The series was set in Moonbase Alpha, in the lunar crater Plato – and fittingly, the show explored philosophical as well as scientific ideas. The series boasted world-class quality in almost everything: actors, sets, costumes, music, stories, and special effects (including pre-CGI models).
The show was effective and inspiring in portraying the grandeur of the universe. Its philosophical themes abounded: one episode presented a cosmological entity within a black hole; another gave a space age reboot to the legend of Saint George and the Dragon (an episode that appears to have not been shown during the initial Australian TV run of the series, presumably due to the content of that episode being judged as unsuitable for children). The final episode of season 1 even explored our cosmological or metaphysical origins as a species, harking back to the mythology of ancient Greece in The Testament of Arkadia. The problem with such themes was trying to plausibly marry the scientific with the superstitious. But it was a noble attempt. Space: 1999 fans document the sentiment from the episode Dragon’s Domain:
Dr. Helena Russell: John, if we ever do find a new place to live, and if we succeed, we’re going to need a whole new mythology.
Cmdr. John Koenig: Tony Cellini and the Monster?
Dr. Helena Russell: George and the Dragon sounds pretty flat until you know the story.
Cmdr. John Koenig: This story is part of our history now, Helen. I think Tony will be very happy to know he put new life into an old myth.
Meanwhile, in our real world, as humans plan their return to the Moon aboard Artemis, what new mythology or inspiration will we create? We might learn from the example of Moonbase Commander John Koening who faced seemingly insurmountable difficulties in the opening episode of Space: 1999, and remarked that: “the giant leap for mankind is beginning to look like a stumble in the dark” – but then he and his astronauts spent the rest of the series working hard to disprove that utterance of human cynicism. We can’t get better role models than that.
Another Time, Another Place
Space:1999 was undeniably a product of its time. Its sets and atmosphere were clearly influenced by the 1968 movie, 2001:A Space Odyssey, a cultural mentorship that might also have helped to inspire the name of the series. The 1970s pastel costumes and electric guitar theme tune; the female roles in need of discovering women’s liberation; Commander John Koenig’s tendency to alternate between seeking wise advice from a sage (Professor Bergman) and descending into fits of toxic masculine outrage as a form of leadership; all these reflect the times within which the series was made. The two lead actors (Martin Landau and Barbara Bain) were fresh from the US TV series Mission Impossible, and the opening credits of each episode of Space:1999 mirrored that other series in providing tantalising glimpses of what was coming up in “this episode”.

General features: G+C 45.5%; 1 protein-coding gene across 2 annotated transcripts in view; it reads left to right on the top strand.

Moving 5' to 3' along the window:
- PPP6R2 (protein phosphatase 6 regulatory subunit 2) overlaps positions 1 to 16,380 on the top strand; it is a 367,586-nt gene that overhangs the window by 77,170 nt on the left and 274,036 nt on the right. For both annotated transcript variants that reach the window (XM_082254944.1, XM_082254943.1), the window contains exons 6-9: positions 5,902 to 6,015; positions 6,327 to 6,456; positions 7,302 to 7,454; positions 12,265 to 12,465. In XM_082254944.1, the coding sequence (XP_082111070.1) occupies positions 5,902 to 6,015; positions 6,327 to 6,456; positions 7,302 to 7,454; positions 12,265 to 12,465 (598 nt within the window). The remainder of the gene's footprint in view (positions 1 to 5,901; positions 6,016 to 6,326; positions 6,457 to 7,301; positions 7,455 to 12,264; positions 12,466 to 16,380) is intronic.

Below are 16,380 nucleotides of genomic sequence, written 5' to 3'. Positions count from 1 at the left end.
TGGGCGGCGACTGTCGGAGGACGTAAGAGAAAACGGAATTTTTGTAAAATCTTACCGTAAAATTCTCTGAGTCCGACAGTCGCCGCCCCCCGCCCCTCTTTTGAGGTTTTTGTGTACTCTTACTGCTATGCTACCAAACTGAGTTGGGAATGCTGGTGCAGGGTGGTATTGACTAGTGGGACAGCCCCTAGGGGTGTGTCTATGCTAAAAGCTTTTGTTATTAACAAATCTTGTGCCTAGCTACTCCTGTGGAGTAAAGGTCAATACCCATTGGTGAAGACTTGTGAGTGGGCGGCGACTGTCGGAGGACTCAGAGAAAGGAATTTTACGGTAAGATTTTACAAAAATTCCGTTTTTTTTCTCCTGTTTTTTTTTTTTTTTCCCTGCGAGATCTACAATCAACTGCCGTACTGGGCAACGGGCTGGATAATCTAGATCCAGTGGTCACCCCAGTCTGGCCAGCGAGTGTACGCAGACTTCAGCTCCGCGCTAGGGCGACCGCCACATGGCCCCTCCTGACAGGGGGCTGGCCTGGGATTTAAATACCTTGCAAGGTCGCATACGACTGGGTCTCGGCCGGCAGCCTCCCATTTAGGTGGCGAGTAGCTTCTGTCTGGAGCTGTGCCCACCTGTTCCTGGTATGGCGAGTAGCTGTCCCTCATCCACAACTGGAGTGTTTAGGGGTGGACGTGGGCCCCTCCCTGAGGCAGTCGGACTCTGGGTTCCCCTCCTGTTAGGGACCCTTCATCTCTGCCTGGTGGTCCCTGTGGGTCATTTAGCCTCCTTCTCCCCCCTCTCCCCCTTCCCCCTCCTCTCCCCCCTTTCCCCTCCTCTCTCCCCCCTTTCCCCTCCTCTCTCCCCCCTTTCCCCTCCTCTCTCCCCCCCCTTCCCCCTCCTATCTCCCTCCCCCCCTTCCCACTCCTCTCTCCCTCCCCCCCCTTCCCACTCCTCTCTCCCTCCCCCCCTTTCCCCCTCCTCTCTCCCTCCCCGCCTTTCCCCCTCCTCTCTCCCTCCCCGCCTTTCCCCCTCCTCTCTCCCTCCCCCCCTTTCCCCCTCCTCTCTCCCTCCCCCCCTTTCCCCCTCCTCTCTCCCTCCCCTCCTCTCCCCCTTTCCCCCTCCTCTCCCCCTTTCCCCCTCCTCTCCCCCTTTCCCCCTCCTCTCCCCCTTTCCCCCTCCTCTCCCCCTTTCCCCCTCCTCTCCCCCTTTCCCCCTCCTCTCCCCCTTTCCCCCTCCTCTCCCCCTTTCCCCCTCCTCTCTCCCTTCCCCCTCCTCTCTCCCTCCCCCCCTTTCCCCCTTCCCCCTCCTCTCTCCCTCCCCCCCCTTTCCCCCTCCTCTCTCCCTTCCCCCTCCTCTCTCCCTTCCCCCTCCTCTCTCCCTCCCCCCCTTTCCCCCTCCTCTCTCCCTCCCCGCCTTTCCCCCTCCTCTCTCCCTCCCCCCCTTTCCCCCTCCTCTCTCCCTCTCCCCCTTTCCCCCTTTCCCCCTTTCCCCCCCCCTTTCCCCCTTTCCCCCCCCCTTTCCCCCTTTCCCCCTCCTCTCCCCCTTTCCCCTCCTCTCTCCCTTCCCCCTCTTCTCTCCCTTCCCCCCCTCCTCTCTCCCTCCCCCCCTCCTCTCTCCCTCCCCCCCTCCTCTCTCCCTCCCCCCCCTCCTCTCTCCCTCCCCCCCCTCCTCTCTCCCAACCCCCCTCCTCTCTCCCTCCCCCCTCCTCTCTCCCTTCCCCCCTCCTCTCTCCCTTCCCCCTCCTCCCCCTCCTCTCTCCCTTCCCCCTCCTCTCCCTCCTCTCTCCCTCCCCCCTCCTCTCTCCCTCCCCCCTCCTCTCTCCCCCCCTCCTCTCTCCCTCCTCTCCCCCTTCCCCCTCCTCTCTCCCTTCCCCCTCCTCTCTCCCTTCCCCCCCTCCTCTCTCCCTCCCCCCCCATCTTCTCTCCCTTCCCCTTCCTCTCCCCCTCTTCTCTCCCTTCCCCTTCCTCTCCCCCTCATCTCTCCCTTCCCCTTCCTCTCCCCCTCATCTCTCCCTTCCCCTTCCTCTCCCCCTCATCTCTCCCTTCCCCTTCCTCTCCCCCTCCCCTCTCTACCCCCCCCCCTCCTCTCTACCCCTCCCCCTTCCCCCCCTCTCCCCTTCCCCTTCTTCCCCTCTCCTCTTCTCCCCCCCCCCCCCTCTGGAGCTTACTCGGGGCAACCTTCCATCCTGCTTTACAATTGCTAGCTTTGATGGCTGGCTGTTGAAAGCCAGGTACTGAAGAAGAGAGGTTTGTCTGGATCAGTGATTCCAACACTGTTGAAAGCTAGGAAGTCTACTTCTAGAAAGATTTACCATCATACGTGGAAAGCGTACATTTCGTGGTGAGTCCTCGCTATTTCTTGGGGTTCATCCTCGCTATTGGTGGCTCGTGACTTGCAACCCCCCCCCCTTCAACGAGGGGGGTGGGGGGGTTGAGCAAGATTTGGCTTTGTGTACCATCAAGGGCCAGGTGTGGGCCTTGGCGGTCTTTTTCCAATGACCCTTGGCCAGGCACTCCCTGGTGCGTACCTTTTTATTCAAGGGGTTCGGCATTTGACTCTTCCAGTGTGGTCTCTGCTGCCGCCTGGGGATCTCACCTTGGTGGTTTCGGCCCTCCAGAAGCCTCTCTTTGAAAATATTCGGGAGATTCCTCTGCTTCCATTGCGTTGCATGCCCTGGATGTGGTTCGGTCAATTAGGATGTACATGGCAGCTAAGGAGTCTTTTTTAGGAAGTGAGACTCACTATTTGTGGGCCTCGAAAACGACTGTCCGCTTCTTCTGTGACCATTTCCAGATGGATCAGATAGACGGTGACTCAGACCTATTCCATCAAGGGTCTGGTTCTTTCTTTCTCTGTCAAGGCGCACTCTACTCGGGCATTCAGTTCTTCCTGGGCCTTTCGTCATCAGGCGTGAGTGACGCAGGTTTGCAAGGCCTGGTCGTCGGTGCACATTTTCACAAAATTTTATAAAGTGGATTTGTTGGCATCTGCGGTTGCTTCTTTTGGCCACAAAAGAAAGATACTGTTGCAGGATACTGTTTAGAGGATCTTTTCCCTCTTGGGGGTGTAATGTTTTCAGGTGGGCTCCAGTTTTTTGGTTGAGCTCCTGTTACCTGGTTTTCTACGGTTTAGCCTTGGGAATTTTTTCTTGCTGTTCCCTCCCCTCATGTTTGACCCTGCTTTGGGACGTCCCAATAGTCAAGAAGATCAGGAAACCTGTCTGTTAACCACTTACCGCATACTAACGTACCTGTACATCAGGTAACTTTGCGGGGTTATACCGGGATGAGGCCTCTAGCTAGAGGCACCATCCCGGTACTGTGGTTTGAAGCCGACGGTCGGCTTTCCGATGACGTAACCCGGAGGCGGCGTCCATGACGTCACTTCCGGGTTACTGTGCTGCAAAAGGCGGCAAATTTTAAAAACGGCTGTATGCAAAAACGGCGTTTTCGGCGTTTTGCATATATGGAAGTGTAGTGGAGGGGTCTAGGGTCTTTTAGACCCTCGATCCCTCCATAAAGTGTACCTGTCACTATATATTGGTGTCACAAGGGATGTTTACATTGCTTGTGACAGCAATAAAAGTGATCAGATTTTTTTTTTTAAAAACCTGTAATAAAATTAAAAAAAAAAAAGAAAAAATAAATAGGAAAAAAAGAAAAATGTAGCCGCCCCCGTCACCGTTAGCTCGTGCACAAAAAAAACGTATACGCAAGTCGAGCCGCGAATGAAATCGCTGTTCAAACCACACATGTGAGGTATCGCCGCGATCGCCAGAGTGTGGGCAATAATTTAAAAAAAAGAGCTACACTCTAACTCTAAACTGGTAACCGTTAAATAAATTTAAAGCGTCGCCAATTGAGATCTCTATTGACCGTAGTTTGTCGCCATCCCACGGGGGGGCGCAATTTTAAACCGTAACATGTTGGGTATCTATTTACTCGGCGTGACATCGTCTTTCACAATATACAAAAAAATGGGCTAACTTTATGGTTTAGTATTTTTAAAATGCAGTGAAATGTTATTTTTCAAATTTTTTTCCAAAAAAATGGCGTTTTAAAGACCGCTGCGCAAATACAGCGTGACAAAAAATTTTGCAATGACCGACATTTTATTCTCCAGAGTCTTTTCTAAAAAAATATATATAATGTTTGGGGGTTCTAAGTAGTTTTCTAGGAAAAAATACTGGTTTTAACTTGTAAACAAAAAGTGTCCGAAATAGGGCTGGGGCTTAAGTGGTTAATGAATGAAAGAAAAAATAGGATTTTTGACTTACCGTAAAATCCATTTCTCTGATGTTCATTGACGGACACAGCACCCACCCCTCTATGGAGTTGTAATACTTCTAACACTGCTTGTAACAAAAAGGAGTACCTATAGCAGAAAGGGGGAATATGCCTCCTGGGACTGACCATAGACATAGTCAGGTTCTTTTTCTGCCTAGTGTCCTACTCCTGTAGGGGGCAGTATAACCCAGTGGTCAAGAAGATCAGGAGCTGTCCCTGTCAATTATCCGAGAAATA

A major influence from the era was the original Star Trek TV series, telecast the decade before Space:1999 but achieving increasing fame during this time as a fan favourite in reruns. Apparently William Shatner (Captain Kirk in Star Trek) was at some point considered for the role of Commander Koenig in 1999, and the role untimately went to Martin Landau, who had once been considered for the role of Spock in Star Trek. The lead characters of Koenig, Bergman and Russell might be seen to be a parallel to the Star Trek triumvirate of Kirk, Spock and McCoy. Later, a resident alien (Maya) was introduced into Space:1999 season 2 to replace Bergman and to more fully flesh out the concept of a science officer (Spock template) being played by an alien character. But the most challenging connection between the two shows was the appointment of Fred Freiberger as Space: 1999 producer for Season 2, which was loudly trumpeted as a win for the series given that he had produced season 3 of the original Star Trek. Fans judged differently: Freiberger had produced the final season of the Trek, which they also judged to be the worst. I recall one Trek fan suggesting – perhaps somewhat unfairly – that Freiberger had killed Star Trek, and maybe he would do the same for Space: 1999. In any event, Freiberger’s season 2 of 1999 was so execrable that it did kill the series. I consider the two seasons of Space:1999 to comprise the British version (season 1) and the US version (season 2), and my comments about the show are confined to season 1 only. Others may disagree with my assessment of season 2, but either way, this dichotomy echoes the life and times of its creators.
In some aspects, Space 1999 has more in common with Doctor Who than with Star Trek. The latter was an expression of the American’s self-justification of colonisation, the ‘manifest destiny’ philosophy where they were justified in spreading their society behind current borders, like the Romans bringing civilisation to other lands. This is also the underlying tenet of the Western genre, which is understood to be Roddenberry’s motivation for having a western adventure set in space – or a ‘Wagon Train to the Stars’. Space: 1999 might be seen to have its origin in the H.G. Wells school of thought, most typically the traveler in The Time Machine finding excitement in exploration. Wells was a humanist liberal too and this was copied for the character of the Doctor. It might arguably also be seen in the character of Professor Victor Bergman within Space:1999, who was described in the Space: 1999 Writers’ Guide as ‘a 19th Century scientist-philosopher-humanist’ (Wood, 2014, ‘Personnel’). Actor Barry Morse (who played Bergman), a self-described ‘born-again agnostic’, credited series contributors such as Johnny Byrne, Chris Penfold, and George Bellak, with contributing to the humanist philosophy within the series (Wood, 2014, ‘Afterword’).